A blog about life and Ripples Crafts

Not quite as planned …

Today didn’t go quite as planned!  It dawned bright, sunny, and dry, and the plan was to produce as much dyed yarn as possible to fulfill a rather large order.  And I had planned to sit down and write a blog entry about the construction of the workshop.  And it started so well ….. by lunch time I was a little behind what I had planned, but Stevan needed a break from the studying so I made up some sandwiches and we headed off to the hills for a picnic lunch.  We were on our way home, walking past Lexie’s loch, when we literally stumbled across this little chap:

Well, actually, Peggy did.  She had run ahead and had her nose down in some heather, when she suddenly jumped backwards.  I think she had been hissed at by this youngster.   We got the dogs away so they didn’t disturb the otter cub, and we moved away in case its mother was nearby wanting to come and collect her cub.  It was giving off the most heart wrenching squeals.

Stevan then left me to look out for the mother while he took the dogs home and phoned the local wildlife ranger.  He also rang the otter rescue centre to find out what we should do.  They said it was most likely it had been left there by its mother while she went to find a new holt, and would either be back for it within the hour, or something had gone wrong and the cub had been abandoned.   When he came back to tell me what he had found out, the little otter cub had begun exploring, and when it saw Stevan it made a beeline for him and went right up to his feet.  He didn’t move, and the cub had a good sniff around before heading off to the undergrowth again.

We checked on it an hour later, and it was still there.  More worringly, there was a buzzard circling overhead.  I kept an eye on it for about 20 minutes, and then we left it for another hour.  After ringing the sanctuary again we took their advice and went and lifted it.  By now the weather was turning cold, and the otter was clearly becoming quite weak.

Stevan collected it in a sturdy box, while I stayed behind to make up the liquid mixture as advised by the sanctuary.  It wasn’t particularly appetising, but apparently what would be needed by the otter to rehydrate.  However when we attempted to get near to it she just hissed at us, and was obviously extremely frightened.  We put a small plate with liquid in the box and left her to it.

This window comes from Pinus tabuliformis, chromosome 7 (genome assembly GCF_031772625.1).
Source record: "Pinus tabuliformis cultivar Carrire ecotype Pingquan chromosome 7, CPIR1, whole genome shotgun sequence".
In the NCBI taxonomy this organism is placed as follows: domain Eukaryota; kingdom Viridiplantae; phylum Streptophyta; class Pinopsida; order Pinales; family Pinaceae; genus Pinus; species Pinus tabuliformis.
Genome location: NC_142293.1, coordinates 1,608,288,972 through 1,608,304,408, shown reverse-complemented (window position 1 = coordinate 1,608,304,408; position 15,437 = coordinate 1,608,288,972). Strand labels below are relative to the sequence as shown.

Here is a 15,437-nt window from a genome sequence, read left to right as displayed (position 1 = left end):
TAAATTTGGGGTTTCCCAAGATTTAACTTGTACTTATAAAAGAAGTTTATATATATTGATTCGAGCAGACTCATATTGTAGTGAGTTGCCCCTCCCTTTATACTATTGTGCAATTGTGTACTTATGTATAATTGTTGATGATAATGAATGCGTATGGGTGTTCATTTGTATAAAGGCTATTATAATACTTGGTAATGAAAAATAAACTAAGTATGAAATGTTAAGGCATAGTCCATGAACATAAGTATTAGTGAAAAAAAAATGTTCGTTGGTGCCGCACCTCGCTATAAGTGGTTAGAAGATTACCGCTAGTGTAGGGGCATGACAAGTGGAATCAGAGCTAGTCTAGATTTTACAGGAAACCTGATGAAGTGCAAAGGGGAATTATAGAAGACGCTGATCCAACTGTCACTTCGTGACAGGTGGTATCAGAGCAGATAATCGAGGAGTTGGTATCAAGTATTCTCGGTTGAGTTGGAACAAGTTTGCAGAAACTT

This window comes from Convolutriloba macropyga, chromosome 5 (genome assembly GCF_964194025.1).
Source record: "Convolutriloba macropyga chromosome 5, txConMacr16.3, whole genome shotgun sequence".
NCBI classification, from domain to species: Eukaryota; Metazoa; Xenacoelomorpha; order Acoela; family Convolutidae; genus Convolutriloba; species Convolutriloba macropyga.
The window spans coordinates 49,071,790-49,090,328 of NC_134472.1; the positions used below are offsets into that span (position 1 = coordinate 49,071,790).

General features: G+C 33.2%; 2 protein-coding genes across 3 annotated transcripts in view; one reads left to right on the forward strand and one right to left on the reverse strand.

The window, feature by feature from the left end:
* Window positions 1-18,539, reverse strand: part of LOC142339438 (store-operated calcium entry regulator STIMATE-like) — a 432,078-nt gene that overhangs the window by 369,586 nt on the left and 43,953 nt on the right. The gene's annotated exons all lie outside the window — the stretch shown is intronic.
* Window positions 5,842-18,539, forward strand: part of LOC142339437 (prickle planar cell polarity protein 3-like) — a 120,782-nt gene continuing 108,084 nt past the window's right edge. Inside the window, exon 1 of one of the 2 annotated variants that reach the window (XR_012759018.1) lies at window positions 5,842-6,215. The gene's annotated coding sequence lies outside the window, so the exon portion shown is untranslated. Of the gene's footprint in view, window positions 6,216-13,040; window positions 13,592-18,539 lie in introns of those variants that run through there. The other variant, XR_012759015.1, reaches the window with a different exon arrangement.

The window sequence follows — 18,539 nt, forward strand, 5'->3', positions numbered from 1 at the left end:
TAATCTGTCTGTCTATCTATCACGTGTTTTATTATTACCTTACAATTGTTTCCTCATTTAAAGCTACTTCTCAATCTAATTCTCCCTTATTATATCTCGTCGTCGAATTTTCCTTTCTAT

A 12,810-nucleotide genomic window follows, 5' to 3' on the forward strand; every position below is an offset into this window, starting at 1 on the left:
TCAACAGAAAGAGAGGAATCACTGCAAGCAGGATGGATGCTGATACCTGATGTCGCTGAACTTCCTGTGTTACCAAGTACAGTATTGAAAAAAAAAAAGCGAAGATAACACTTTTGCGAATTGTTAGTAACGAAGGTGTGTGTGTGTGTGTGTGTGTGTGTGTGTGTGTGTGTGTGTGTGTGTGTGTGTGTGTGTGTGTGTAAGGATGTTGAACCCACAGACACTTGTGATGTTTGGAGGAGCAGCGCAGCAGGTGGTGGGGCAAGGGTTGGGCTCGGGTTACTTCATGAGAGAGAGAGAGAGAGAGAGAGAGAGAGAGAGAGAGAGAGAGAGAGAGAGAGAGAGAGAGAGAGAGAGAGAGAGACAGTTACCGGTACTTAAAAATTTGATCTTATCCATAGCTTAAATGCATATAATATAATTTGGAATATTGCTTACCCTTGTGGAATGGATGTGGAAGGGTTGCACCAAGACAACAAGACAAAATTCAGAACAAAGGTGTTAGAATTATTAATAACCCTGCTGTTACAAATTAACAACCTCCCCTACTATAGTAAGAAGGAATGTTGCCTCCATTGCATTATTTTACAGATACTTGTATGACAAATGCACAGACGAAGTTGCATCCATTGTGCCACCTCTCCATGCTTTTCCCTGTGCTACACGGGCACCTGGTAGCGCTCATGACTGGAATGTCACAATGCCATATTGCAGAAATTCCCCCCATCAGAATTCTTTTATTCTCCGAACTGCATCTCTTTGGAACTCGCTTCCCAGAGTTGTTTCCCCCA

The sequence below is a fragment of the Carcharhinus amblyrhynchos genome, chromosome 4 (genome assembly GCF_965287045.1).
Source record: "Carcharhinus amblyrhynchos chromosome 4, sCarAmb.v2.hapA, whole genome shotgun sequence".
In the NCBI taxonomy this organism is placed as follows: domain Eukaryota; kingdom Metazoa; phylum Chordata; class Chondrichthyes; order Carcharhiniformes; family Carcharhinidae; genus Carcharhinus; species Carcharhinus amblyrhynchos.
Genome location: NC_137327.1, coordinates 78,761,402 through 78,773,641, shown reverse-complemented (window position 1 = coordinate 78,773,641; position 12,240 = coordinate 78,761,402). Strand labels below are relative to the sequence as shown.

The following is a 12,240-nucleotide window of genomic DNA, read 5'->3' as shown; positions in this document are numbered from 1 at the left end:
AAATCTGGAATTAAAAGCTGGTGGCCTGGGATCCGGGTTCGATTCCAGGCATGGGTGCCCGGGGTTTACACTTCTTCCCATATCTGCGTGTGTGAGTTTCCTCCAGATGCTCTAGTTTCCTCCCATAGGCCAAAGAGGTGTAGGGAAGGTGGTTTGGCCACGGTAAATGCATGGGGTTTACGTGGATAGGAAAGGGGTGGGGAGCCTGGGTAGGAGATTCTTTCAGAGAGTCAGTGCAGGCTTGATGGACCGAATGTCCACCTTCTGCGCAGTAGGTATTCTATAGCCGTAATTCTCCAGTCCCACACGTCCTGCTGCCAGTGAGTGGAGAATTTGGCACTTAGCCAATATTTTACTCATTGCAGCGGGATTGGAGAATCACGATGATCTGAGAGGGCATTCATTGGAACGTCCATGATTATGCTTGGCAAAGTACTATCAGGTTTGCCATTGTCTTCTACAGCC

Our neighbours, coincidentally, had been out fishing this afternoon and had come home armed with fresh mackerel.  We invited them in to see our newest houseguest, and we were pleased that we did, as they are both confident in handling small, wriggly animals as they keep ferrets.  Without a moments hesitation (but carefully armed with thick gloves) our neighbour scooped up the otter, wrapped her in a towel, and managed to get some of the liquid down her using a syringe.  We then offered her a bit of mackerel, cut up into tiny, tiny pieces, which she proceeded to wolf down.  She was clearly very hungry.

So now she, who has been named Winifred, is tucked up with two cosy towels in a cosy box, with a full tummy, in a warm cupboard in the kitchen for the night.  Tomorrow she will have a long journey in the car to Ullapool, where we will be met by someone from the rescue centre, and she will then be taken on an even longer journey across the sea to Skye where they expect to have to keep her for another 15 months before she can be released into the wild.

I promise to update you soon on the progress of the workshop.

But, to end this posting on a really high note, I know that you will all be pleased to hear that my Mum is making excellent progress.  She had a scan last week to check progress on the neck injury, and she was told today that it was knitting together nicely and she can now, finally, remove the extremely uncomfortable (but vital) neckbrace that she’s been in for the last four and a half months, and she can now use a smaller, more flexible neckbrace during the day, and at night she doesn’t have to have one on at all.  With the weather warming up in Australia this really is good news.  She was not looking forward to wearing a hot, sweaty neckbrace during summer.  Thank you to everyone who has asked after my Mum and Dad.  Your thoughts have really been appreciated.